Rains, even heavy incessant rains, are hardly unusual in Kerala. The kind of flooding that the state is facing this year, however, certainly is. A few days of excessive rainfall, combined with some unwise reservoir management, lack of preparedness to deal with a situation like this and long-term demographic and land-use changes, have led to a crisis that is unprecedented in the last several decades.
The southwest monsoon this year has been exceptionally vigorous over Kerala, with nearly 65 days, out of the 78 days till August 17, recording above normal rainfall. On a few days in the second and third week of August, some places in the state received rainfall that was seven to nine times more than the normal for the day. Between August 13 and 16, many places in the state got about 15 days’ worth of rainfall in a span of 40-50 hours. On August 16, for example, the state received rainfall that was 915 per cent of normal, making it one of the wettest days ever in recent decades. It was also one of the worst days when another 50 people were reported dead from various parts of the state, mostly due to landslides. Follow LIVE UPDATES Here
The situation has been particularly grim in Idukki, Ernakulam, Palakkad and Malappuram districts even as all 14 districts remained on red alert through the week. Rainfall has subsided a bit since August 17. Kerala had a 26 per cent deficiency in rainfall in the opening of June. For the next ten weeks thereafter, till August 15, rains have been normal or above normal. Of these, five weeks reported excess rainfall ranging between 20 and 39 per cent of normal. District-wise, Idukki topped the charts, with 80 per cent more rains in the last three days, followed by Ernakulam at 47.52 per cent.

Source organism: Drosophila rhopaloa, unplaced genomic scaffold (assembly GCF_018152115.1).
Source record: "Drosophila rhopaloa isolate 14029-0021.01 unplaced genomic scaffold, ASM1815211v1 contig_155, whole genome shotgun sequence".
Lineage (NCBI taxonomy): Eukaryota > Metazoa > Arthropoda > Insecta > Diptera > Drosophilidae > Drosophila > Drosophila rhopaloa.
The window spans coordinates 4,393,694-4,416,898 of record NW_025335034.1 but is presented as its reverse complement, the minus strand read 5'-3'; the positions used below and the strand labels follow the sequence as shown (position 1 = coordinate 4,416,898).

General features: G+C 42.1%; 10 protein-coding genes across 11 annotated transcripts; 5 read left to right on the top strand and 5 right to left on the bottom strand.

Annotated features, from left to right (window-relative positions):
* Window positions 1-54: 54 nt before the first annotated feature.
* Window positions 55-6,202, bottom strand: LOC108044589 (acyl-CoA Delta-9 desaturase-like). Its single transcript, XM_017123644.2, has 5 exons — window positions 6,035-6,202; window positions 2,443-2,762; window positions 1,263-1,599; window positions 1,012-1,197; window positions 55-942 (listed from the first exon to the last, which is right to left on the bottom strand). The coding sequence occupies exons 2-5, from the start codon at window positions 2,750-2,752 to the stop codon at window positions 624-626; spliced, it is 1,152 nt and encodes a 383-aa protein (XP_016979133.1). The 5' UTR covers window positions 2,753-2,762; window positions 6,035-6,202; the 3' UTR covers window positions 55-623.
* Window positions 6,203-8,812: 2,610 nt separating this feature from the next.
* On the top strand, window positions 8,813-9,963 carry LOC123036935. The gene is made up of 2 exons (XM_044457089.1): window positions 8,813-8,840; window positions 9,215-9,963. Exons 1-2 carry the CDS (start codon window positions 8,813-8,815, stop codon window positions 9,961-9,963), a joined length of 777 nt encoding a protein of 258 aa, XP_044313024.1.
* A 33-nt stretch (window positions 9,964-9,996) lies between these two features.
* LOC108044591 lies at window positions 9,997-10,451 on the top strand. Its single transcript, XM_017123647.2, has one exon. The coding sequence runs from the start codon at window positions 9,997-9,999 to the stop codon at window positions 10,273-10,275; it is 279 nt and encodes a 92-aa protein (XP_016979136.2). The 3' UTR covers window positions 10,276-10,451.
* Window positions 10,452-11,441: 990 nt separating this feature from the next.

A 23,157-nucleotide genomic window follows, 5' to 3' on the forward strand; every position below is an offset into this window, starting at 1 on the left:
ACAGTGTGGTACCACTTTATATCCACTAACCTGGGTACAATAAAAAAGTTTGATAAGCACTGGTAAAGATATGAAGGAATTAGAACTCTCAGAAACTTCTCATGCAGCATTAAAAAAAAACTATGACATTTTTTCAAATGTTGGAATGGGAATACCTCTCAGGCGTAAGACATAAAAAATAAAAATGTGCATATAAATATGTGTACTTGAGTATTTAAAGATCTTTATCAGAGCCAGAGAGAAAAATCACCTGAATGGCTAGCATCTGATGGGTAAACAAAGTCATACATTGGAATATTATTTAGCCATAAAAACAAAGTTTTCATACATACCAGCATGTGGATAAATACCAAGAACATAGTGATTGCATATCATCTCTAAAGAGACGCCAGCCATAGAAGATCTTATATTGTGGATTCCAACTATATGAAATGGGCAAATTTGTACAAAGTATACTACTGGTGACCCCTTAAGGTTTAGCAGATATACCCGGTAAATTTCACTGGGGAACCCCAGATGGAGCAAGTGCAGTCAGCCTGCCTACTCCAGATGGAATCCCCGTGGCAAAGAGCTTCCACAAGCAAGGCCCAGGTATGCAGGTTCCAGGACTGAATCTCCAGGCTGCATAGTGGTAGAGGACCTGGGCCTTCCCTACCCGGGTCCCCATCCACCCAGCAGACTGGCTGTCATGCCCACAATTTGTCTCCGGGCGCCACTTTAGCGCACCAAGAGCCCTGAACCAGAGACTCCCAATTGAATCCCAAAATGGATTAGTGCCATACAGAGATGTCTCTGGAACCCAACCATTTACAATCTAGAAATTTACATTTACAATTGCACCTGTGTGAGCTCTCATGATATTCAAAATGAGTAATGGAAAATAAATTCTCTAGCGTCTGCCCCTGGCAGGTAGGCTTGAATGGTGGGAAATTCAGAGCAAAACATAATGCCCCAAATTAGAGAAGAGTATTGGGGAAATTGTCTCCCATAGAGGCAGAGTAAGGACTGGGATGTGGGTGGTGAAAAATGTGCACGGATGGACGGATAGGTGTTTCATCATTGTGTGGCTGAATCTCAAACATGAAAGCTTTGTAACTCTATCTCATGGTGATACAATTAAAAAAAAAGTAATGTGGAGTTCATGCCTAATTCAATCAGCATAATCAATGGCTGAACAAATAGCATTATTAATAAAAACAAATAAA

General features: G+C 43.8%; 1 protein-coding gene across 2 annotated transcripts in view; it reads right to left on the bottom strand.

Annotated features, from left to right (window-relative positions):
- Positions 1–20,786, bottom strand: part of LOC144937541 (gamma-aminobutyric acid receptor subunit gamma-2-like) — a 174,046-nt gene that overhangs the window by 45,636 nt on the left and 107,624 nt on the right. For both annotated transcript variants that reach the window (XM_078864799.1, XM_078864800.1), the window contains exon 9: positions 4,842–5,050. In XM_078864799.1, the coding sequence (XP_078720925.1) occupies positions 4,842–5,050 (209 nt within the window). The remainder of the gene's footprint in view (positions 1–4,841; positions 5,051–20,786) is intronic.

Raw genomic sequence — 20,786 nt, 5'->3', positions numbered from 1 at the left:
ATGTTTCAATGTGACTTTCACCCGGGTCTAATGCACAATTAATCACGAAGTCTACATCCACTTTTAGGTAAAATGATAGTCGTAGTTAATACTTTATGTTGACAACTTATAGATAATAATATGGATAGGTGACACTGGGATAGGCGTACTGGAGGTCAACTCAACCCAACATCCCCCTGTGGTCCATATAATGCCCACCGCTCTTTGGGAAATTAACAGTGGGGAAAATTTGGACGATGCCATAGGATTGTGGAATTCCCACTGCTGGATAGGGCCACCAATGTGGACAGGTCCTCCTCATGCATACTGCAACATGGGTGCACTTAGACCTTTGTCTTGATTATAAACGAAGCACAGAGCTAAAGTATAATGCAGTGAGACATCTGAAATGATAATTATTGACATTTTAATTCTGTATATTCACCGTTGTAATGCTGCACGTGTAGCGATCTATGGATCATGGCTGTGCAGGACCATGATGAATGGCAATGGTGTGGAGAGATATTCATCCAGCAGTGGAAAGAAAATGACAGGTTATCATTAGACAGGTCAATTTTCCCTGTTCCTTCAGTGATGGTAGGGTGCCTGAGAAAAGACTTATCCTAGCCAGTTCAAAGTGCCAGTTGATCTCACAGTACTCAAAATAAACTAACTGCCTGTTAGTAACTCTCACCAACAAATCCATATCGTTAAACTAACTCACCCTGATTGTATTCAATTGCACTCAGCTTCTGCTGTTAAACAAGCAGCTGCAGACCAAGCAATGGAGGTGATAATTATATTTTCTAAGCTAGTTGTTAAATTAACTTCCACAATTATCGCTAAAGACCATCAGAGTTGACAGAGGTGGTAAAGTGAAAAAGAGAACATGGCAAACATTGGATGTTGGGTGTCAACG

The state as a whole has received about 42 per cent more than normal rains till the afternoon of Saturday, or about 164 mm more than normal. In the week between August 9 and 16, Kollam received 527 mm more rainfall than normal, Idukki got 438 mm more rainfall while Malappuram received 399 mm more rainfall.
Kerala has six large dams, two of which — Idamalayar and Idukki — have storage capacities in excess of a billion cubic metres of water. There are several smaller dams as well. At this time of the year, by the middle of August, these dams are filled to barely 50 per cent of their capacities. This year, however, all the six large dams, and the smaller ones too, were filled almost to full capacity by the end of July. By August 2, Idamalayar dam was filled to 94 per cent of its capacity while Idukki had 92 per cent water. These are now almost 100 per cent full.
Officials and experts now admit to some miscalculation here. Ideally, some amount of water should have been progressively released from the reservoirs as the storage rose. Every dam has what is called a ‘rule curve’, which mandates the amount of water to be released when a certain level is reached. But dam operators in Kerala seem to have ignored that, possibly in their desire to keep the reservoir levels full even after the monsoon season. It used to happen in previous years as well. Only the water meant for irrigation canals and drinking used to flow out of the reservoirs and, as rains would subside, the water levels were never in danger of being breached. The gates of the Idukki dam, for example, had not been opened for the last 26 years.
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This year, however, the water levels continued to rise in the reservoirs due to continuing rains, leaving the operators with no option but to open the sluice gates once the full capacity was reached. This led to massive amounts of water being released at a time when it was also raining heavily.
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The situation was compounded further by the delay in releasing waters from the Mullaperiyar dam in Tamil Nadu. Here too, water was eventually released, causing further flooding in Idukki which is downstream.